“Coach Roark created the base and the stand, which looks almost like a golf ball on a tee at this point,” Dibley said. “It’s all rebar and brick and cement, and he mounted it where it stands today.”

Roark’s structure was put to the test in the late 90s by another group of near-graduates trying to complete their senior prank.

“Some kids one year thought for a senior prank, ‘Hey, we’re going to hack that thing off of there.’ They came with sledgehammers,” Dibley said. “I talked to them later and they said they were out there for about four hours and there were about four or five guys hacking away at the thing, but Coach Roark set that thing right. If you look, the base isn’t a perfectly square set of bricks and rebar. It’s been chipped away, but after four hours, five teenage boys could barely put a dent in it.”

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According to Hammerly and Massoletti, the ball used to echo if it was slapped, but today that echo is very difficult to hear, if it is present at all. The two creators estimate that there is about five inches of paint and papier mache layered onto the buoy, which is the sum of 42 years worth of makeovers by sports teams, band kids, drama kids, Barkees, AP Art students, and even vandals from rival schools.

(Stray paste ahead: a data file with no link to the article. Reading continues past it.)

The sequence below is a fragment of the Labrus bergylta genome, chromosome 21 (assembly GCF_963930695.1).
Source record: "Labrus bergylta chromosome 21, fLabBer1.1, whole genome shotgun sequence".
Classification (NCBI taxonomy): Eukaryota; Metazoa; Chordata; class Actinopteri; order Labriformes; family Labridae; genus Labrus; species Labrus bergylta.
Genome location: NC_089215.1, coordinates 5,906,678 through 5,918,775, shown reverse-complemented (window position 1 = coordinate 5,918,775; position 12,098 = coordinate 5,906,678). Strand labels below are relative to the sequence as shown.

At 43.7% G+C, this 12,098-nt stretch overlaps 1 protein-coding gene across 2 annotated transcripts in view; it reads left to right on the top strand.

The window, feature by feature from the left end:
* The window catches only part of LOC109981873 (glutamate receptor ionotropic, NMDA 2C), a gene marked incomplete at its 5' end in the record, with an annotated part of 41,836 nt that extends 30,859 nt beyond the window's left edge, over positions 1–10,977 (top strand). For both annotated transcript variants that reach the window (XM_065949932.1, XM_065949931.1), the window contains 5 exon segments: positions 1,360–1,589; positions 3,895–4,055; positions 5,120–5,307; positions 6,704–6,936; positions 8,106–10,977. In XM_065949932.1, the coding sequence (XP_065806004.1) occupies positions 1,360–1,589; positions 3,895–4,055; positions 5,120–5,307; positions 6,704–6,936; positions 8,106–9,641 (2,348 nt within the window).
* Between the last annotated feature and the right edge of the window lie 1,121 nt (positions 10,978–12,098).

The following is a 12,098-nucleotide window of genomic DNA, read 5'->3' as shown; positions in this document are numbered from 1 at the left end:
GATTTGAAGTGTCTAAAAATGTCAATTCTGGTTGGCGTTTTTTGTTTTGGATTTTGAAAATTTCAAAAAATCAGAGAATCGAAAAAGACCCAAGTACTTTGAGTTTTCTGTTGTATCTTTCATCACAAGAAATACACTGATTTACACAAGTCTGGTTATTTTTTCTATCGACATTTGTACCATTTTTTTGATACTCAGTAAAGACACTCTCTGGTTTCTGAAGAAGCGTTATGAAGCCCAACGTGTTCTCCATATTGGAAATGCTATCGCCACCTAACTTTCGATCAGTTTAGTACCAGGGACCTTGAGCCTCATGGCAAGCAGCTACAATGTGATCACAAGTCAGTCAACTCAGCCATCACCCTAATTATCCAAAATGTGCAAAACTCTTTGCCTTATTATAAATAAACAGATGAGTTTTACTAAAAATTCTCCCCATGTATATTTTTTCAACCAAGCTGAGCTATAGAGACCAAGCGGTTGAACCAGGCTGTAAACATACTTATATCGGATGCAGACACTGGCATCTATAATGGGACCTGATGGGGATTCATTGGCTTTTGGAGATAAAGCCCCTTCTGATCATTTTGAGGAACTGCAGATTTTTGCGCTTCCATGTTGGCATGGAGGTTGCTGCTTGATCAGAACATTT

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Steve Hammersly’s 1971 senior portrait.

“I tell the freshmen every year it started out the size of a volleyball and after years of paint it has grown to be that size, and they believe me until I have to fill them in,” Dibley said.

There are two noticeably large dents around the Spirit Ball, which, according to Hammersly and Massoletti, have been there since they first picked it up. The dents likely came from ship collisions from the Spirit Ball’s time in the Bay.

Located just a few feet from the street, the Spirit Ball is easily visible by drivers passing by.

“A lot of people don’t realize that that road right there is really a road,” said PE teacher Mike Dibley of William Avenue, the road that passes by San Andreas High School and leads to Redwood’s front parking lot. “People who live in the community over there, they drive through also, so it’s not just kids that see it. So a lot of people see that, more than you would think. Get your message out, paint the ball!”

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“We brought this thing out on Homecoming rally,” Massoletti said. “It was near the end of the season and we were kind of depressed with our heads down feeling dejected. We put the ball back into Coach Troppmann’s truck and we drove it out onto the field. It took a couple laps on the dirt. After the rally, we backed the truck up to the frame and everyone helped put it back into position.”

Massoletti said he was pleased to return to Redwood to find that his creation still stands today.

“It’s heartening to know that it’s really still here and still being used,” he said.